“The past is a foreign country: they do things differently there”: L P Hartley’s famous opening to The Go-Between has become proverbial, and most media nowadays enjoy the occasional nostalgia-trip into this exotic mix of familiarity and otherness the past provides. Unsurprisingly, fantasy authors have also taken advantage of this winning combination and set their stories not in an otherworldly fantasy place, but in a slightly older alternative real world. Rather than throwing the reader in at the deep end to sink or swim among such outrageously fantastical ideas as dragons, elves and feudalism, past-world fantasy eases us into a setting that is basically familiar, but with added magical quirks. Here there is no need for the author to explain all of the ins-and-outs of their world. Those pesky social, cultural, economical and meteorological questions Lord of the Rings fanatics quibble over are here a given; one merely has to explain the workings of the magical extra. So Diana Wynne Jones’s Magicians of Caprona is set in a Romeo-and-Juliet-esque Italy, but with added magicians; Philip Pullman’s Northern Lights starts off in an early 20th century Oxford, but with added dæmons. Elizabeth Knox’s Dreamhunter duet is set in a 1906 New Zealand, but with an added fantastical place where dreams can be caught.
The geographical similarities to the real world are obvious: the map of Coal Bay in the front of the book reveals it unmistakably as a version of New Zealand’s Golden Bay, complete with So Long Spit instead of Farewell Spit. Costume and custom underline its 1906 setting with stagecoaches, hand-cranked cameras, debutante balls, and somewhat quaint social propriety. Into this charmingly old-fashioned realistic world, Knox puts the Place, its uniqueness rendering any further name redundant. It is an alternative geography to the real world, but much larger on the inside than the space it takes up in the real-world landscape. Into this Place, some few people are able to go and catch dreams, which they can then take out into the real world and broadcast to others.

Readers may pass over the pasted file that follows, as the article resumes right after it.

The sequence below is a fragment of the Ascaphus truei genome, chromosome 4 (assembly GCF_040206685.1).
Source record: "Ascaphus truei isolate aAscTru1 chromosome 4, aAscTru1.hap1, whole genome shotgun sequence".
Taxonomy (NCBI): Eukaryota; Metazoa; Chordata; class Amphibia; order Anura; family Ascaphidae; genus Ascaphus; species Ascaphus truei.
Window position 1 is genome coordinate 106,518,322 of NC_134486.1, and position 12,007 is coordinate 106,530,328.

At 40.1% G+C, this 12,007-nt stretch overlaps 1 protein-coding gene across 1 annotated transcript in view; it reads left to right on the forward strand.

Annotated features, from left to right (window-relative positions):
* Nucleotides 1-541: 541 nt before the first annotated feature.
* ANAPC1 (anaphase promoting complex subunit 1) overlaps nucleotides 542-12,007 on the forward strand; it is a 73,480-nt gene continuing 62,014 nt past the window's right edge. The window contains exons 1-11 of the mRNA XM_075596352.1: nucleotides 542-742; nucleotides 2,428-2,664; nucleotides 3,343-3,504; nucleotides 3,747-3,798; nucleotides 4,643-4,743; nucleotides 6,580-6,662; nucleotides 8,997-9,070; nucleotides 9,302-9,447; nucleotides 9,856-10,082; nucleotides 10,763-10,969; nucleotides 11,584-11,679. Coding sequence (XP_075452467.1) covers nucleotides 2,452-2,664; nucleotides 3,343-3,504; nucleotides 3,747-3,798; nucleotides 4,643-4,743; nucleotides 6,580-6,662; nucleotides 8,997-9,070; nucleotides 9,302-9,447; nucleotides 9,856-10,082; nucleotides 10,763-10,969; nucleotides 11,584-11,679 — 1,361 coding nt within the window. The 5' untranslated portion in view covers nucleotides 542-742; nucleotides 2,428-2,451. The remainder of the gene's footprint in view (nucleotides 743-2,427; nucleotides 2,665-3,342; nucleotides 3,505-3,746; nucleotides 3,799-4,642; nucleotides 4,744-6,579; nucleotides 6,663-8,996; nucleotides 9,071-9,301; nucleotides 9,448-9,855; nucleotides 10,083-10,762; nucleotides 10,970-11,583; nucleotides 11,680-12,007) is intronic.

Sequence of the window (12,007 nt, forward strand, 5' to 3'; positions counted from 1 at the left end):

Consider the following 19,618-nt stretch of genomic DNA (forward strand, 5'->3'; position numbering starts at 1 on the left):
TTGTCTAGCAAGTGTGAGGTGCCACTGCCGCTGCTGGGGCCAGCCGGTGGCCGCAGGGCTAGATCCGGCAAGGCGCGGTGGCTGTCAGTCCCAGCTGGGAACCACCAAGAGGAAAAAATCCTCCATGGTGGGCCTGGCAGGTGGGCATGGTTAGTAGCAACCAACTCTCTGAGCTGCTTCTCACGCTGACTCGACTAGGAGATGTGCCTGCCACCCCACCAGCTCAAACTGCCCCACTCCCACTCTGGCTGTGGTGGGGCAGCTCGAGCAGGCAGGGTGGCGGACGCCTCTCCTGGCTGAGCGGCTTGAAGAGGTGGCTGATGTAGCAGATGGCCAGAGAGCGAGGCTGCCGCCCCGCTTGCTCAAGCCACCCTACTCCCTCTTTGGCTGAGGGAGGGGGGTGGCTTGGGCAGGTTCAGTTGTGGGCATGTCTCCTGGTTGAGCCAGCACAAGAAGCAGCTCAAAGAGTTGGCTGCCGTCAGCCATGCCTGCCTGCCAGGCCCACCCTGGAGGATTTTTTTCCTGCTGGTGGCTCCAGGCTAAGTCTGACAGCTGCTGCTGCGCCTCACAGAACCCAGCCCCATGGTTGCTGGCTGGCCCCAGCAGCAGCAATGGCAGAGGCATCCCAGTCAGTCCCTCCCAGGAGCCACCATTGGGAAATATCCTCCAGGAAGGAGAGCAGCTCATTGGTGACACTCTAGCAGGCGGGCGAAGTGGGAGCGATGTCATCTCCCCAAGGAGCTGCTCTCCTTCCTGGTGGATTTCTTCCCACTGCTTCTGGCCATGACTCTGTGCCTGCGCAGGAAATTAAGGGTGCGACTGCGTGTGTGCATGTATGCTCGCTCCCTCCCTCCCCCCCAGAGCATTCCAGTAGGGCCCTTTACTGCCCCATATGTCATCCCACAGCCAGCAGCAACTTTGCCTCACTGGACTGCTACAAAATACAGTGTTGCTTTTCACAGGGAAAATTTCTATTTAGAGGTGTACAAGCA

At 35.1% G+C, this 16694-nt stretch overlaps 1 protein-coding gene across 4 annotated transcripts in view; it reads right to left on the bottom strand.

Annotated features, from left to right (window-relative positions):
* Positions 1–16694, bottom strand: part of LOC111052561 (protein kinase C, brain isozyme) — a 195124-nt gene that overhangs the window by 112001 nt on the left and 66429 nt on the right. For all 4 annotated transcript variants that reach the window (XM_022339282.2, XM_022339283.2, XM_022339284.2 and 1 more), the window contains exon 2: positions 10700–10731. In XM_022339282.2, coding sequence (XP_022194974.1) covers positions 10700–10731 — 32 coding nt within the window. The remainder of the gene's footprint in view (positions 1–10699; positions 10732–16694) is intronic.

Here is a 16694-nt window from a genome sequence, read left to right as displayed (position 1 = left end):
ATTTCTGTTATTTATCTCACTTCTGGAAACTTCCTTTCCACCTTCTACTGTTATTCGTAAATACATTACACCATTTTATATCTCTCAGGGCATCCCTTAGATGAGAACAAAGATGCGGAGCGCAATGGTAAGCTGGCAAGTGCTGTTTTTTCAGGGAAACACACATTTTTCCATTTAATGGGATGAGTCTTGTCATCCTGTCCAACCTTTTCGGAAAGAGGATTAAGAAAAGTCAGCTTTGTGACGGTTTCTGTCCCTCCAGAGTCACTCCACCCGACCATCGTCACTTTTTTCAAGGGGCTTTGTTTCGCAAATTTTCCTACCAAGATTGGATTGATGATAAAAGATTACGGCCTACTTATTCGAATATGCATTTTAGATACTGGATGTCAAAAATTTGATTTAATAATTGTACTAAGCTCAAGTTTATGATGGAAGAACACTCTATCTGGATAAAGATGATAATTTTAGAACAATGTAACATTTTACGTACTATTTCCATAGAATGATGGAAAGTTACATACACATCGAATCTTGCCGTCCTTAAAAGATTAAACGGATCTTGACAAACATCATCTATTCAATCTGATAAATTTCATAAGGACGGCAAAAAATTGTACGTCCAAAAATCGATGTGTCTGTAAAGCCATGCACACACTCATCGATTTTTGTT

The first book, Dreamhunter, sets up the workings of the Place and the dream industry. We meet Laura and Rose, cousins and best friends, whose lives go in very different directions when it turns out that Laura can access the Place and become a dreamhunter, whereas Rose cannot and must continue her education and social schooling at Founderston Girls’ Academy. Laura also discovers an even stranger ability: she forms a figure out of sand and gives it life by means of a chant and an inscription. This sandman, Nown, helps her travel through the Place and, although initially a servant, soon becomes her most trusted friend. Dreamhunter also reveals that there is a dark side to the dream trade: horrific nightmares are secretly used in prisons to punish and torture convicts.
Dreamquake picks up the story when Laura has caught the worst of these nightmares and broadcasts it to an opera house full of patrons, overriding her aunt’s blissful dream performance. This causes not only outrage among the high-society clientele of the opera, but also a rift between our teenage heroine and her family. But Dreamquake is not merely a story about reconciling the family or about the morality of torturing prisoners with nightmares. Increasingly, this becomes a creation myth searching for the origin, cause and purpose of the magical Place itself. Laura feels a unique connection with the Place and begins to suspect that it is a living thing with a will of its own.